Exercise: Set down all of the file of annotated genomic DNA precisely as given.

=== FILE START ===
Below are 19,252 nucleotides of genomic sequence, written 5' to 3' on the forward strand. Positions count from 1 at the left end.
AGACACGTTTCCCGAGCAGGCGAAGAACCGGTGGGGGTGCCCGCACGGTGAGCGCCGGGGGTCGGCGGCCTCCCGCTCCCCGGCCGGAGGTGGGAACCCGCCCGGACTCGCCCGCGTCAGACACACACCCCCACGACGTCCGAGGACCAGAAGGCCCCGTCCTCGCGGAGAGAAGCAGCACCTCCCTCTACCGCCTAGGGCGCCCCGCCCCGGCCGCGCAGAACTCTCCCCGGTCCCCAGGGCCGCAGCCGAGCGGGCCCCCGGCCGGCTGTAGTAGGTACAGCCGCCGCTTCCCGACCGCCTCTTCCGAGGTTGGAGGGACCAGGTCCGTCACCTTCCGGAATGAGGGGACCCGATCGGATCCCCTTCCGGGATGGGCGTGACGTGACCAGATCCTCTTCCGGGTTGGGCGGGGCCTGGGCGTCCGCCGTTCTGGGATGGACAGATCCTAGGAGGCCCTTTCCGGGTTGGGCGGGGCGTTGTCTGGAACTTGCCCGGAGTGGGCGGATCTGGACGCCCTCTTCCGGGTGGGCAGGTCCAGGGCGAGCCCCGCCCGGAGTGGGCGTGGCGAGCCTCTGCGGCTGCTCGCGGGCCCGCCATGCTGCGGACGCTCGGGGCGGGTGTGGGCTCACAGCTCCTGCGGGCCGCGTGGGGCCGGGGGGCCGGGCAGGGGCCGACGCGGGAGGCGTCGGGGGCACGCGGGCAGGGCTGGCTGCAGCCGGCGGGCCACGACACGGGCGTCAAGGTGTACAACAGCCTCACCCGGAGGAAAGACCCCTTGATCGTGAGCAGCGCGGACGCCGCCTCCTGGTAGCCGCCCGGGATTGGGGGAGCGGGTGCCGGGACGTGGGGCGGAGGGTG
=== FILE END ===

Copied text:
Below are 19,252 nucleotides of genomic sequence, written 5' to 3' on the forward strand. Positions count from 1 at the left end.
AGACACGTTTCCCGAGCAGGCGAAGAACCGGTGGGGGTGCCCGCACGGTGAGCGCCGGGGGTCGGCGGCCTCCCGCTCCCCGGCCGGAGGTGGGAACCCGCCCGGACTCGCCCGCGTCAGACACACACCCCCACGACGTCCGAGGACCAGAAGGCCCCGTCCTCGCGGAGAGAAGCAGCACCTCCCTCTACCGCCTAGGGCGCCCCGCCCCGGCCGCGCAGAACTCTCCCCGGTCCCCAGGGCCGCAGCCGAGCGGGCCCCCGGCCGGCTGTAGTAGGTACAGCCGCCGCTTCCCGACCGCCTCTTCCGAGGTTGGAGGGACCAGGTCCGTCACCTTCCGGAATGAGGGGACCCGATCGGATCCCCTTCCGGGATGGGCGTGACGTGACCAGATCCTCTTCCGGGTTGGGCGGGGCCTGGGCGTCCGCCGTTCTGGGATGGACAGATCCTAGGAGGCCCTTTCCGGGTTGGGCGGGGCGTTGTCTGGAACTTGCCCGGAGTGGGCGGATCTGGACGCCCTCTTCCGGGTGGGCAGGTCCAGGGCGAGCCCCGCCCGGAGTGGGCGTGGCGAGCCTCTGCGGCTGCTCGCGGGCCCGCCATGCTGCGGACGCTCGGGGCGGGTGTGGGCTCACAGCTCCTGCGGGCCGCGTGGGGCCGGGGGGCCGGGCAGGGGCCGACGCGGGAGGCGTCGGGGGCACGCGGGCAGGGCTGGCTGCAGCCGGCGGGCCACGACACGGGCGTCAAGGTGTACAACAGCCTCACCCGGAGGAAAGACCCCTTGATCGTGAGCAGCGCGGACGCCGCCTCCTGGTAGCCGCCCGGGATTGGGGGAGCGGGTGCCGGGACGTGGGGCGGAGGGTG